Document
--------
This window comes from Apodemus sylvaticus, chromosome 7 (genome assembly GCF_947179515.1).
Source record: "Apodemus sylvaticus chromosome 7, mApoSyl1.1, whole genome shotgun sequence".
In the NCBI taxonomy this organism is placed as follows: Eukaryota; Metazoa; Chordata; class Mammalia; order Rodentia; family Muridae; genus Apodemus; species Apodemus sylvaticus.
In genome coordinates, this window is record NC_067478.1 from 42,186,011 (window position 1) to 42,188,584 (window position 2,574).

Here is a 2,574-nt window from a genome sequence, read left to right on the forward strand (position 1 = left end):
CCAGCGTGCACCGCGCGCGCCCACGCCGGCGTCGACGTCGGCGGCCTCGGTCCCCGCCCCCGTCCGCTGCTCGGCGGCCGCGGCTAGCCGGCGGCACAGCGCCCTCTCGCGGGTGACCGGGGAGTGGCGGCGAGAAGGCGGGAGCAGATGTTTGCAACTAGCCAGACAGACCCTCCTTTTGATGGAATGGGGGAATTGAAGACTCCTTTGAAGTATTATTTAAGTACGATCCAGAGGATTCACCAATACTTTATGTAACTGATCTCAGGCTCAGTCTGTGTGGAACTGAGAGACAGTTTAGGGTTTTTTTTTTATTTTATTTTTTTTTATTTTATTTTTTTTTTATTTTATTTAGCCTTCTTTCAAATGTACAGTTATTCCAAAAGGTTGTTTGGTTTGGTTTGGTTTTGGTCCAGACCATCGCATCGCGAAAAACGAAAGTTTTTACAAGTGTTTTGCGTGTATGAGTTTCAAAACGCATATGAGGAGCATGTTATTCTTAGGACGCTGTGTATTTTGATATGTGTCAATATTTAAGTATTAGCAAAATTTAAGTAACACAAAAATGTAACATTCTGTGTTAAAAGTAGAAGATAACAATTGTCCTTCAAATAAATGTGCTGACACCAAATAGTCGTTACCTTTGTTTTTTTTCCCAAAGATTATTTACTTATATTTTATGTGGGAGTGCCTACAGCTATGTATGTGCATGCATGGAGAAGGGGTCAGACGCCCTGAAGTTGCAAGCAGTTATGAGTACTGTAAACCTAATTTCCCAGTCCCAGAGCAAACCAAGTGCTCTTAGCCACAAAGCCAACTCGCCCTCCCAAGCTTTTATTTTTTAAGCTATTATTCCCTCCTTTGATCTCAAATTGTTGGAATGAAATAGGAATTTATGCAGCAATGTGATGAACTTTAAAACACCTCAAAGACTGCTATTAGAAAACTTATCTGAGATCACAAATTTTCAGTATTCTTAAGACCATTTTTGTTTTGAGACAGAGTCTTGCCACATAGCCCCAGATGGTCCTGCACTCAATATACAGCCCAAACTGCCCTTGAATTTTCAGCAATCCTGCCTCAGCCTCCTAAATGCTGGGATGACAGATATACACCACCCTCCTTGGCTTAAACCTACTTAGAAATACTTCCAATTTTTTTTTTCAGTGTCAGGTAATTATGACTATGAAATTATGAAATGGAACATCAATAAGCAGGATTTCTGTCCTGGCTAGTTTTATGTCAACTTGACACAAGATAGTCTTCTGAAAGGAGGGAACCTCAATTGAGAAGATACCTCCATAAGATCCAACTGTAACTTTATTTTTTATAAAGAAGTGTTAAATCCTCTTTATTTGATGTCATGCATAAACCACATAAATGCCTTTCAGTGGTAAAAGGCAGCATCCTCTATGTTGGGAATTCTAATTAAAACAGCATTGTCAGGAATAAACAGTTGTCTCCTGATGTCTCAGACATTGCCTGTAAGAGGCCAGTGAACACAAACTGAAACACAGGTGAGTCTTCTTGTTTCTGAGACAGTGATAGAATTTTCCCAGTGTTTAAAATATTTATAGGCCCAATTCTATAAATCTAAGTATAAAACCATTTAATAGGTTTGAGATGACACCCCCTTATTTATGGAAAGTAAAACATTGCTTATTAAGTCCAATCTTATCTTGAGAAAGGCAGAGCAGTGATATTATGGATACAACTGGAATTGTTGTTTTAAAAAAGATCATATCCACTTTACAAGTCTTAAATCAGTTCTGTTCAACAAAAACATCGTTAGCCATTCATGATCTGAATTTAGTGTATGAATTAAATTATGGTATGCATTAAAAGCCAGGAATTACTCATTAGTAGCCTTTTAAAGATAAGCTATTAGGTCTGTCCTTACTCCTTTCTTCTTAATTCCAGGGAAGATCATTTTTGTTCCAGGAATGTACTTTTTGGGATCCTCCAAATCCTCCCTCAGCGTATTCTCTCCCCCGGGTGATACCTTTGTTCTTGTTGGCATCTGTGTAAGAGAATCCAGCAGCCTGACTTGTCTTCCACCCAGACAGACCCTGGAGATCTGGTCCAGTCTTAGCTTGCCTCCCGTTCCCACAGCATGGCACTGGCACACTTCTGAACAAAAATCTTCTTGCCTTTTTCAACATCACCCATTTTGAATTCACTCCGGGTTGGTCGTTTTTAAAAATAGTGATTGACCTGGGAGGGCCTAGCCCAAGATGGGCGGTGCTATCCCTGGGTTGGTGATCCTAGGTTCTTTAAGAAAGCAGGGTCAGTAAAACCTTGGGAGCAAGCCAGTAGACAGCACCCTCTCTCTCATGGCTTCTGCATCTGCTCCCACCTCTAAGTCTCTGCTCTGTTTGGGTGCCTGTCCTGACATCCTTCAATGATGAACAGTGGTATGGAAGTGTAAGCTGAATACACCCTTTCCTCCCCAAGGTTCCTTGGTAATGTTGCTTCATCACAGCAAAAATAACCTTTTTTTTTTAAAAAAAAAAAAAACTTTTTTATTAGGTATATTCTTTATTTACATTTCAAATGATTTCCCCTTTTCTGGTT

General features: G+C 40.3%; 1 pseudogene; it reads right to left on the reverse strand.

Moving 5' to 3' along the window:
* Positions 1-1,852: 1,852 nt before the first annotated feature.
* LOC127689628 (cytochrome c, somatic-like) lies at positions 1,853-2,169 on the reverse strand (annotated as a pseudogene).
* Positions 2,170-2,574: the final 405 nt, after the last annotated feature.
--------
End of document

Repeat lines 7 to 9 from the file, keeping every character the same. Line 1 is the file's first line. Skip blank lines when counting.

General features: G+C 40.3%; 1 pseudogene; it reads right to left on the reverse strand.

Moving 5' to 3' along the window:
* Positions 1-1,852: 1,852 nt before the first annotated feature.